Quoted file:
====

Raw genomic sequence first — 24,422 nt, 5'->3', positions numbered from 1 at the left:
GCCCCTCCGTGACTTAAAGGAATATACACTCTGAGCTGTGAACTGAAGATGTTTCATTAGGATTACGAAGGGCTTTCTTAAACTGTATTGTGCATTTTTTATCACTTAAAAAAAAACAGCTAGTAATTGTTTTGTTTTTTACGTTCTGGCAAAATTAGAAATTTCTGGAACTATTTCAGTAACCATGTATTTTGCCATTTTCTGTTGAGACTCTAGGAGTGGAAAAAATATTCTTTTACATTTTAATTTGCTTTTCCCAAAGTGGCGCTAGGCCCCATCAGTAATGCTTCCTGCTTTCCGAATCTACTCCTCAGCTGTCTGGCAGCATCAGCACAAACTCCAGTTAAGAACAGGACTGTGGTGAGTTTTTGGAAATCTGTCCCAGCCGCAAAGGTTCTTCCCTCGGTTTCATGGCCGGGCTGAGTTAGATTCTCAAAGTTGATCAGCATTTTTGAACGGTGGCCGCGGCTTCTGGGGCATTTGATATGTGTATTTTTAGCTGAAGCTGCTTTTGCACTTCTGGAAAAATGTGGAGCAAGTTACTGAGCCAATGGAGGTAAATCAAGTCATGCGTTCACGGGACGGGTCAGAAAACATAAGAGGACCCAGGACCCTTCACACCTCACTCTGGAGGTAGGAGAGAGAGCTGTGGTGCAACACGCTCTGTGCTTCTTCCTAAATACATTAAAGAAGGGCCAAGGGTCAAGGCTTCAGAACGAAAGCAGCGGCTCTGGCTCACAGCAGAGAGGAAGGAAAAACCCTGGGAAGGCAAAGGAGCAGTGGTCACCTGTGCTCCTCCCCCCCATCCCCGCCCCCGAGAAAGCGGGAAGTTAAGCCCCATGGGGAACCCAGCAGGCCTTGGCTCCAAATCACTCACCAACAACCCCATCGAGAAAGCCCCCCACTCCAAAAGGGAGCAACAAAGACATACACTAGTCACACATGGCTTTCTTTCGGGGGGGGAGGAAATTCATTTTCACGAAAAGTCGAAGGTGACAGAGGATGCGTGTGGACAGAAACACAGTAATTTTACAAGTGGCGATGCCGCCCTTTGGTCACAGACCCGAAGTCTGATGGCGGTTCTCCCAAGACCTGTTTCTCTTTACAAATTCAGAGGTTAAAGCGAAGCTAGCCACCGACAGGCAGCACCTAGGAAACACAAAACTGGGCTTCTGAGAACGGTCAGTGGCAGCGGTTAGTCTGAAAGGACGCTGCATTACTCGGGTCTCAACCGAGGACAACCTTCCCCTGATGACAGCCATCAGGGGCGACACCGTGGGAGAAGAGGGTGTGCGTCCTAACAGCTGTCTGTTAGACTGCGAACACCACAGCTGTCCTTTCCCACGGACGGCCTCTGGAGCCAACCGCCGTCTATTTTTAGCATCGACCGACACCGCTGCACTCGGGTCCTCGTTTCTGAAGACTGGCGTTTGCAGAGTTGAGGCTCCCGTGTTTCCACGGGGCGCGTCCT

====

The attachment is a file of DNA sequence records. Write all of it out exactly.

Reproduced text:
Raw genomic sequence first — 24,422 nt, 5'->3', positions numbered from 1 at the left:
GCCCCTCCGTGACTTAAAGGAATATACACTCTGAGCTGTGAACTGAAGATGTTTCATTAGGATTACGAAGGGCTTTCTTAAACTGTATTGTGCATTTTTTATCACTTAAAAAAAAACAGCTAGTAATTGTTTTGTTTTTTACGTTCTGGCAAAATTAGAAATTTCTGGAACTATTTCAGTAACCATGTATTTTGCCATTTTCTGTTGAGACTCTAGGAGTGGAAAAAATATTCTTTTACATTTTAATTTGCTTTTCCCAAAGTGGCGCTAGGCCCCATCAGTAATGCTTCCTGCTTTCCGAATCTACTCCTCAGCTGTCTGGCAGCATCAGCACAAACTCCAGTTAAGAACAGGACTGTGGTGAGTTTTTGGAAATCTGTCCCAGCCGCAAAGGTTCTTCCCTCGGTTTCATGGCCGGGCTGAGTTAGATTCTCAAAGTTGATCAGCATTTTTGAACGGTGGCCGCGGCTTCTGGGGCATTTGATATGTGTATTTTTAGCTGAAGCTGCTTTTGCACTTCTGGAAAAATGTGGAGCAAGTTACTGAGCCAATGGAGGTAAATCAAGTCATGCGTTCACGGGACGGGTCAGAAAACATAAGAGGACCCAGGACCCTTCACACCTCACTCTGGAGGTAGGAGAGAGAGCTGTGGTGCAACACGCTCTGTGCTTCTTCCTAAATACATTAAAGAAGGGCCAAGGGTCAAGGCTTCAGAACGAAAGCAGCGGCTCTGGCTCACAGCAGAGAGGAAGGAAAAACCCTGGGAAGGCAAAGGAGCAGTGGTCACCTGTGCTCCTCCCCCCCATCCCCGCCCCCGAGAAAGCGGGAAGTTAAGCCCCATGGGGAACCCAGCAGGCCTTGGCTCCAAATCACTCACCAACAACCCCATCGAGAAAGCCCCCCACTCCAAAAGGGAGCAACAAAGACATACACTAGTCACACATGGCTTTCTTTCGGGGGGGGAGGAAATTCATTTTCACGAAAAGTCGAAGGTGACAGAGGATGCGTGTGGACAGAAACACAGTAATTTTACAAGTGGCGATGCCGCCCTTTGGTCACAGACCCGAAGTCTGATGGCGGTTCTCCCAAGACCTGTTTCTCTTTACAAATTCAGAGGTTAAAGCGAAGCTAGCCACCGACAGGCAGCACCTAGGAAACACAAAACTGGGCTTCTGAGAACGGTCAGTGGCAGCGGTTAGTCTGAAAGGACGCTGCATTACTCGGGTCTCAACCGAGGACAACCTTCCCCTGATGACAGCCATCAGGGGCGACACCGTGGGAGAAGAGGGTGTGCGTCCTAACAGCTGTCTGTTAGACTGCGAACACCACAGCTGTCCTTTCCCACGGACGGCCTCTGGAGCCAACCGCCGTCTATTTTTAGCATCGACCGACACCGCTGCACTCGGGTCCTCGTTTCTGAAGACTGGCGTTTGCAGAGTTGAGGCTCCCGTGTTTCCACGGGGCGCGTCCT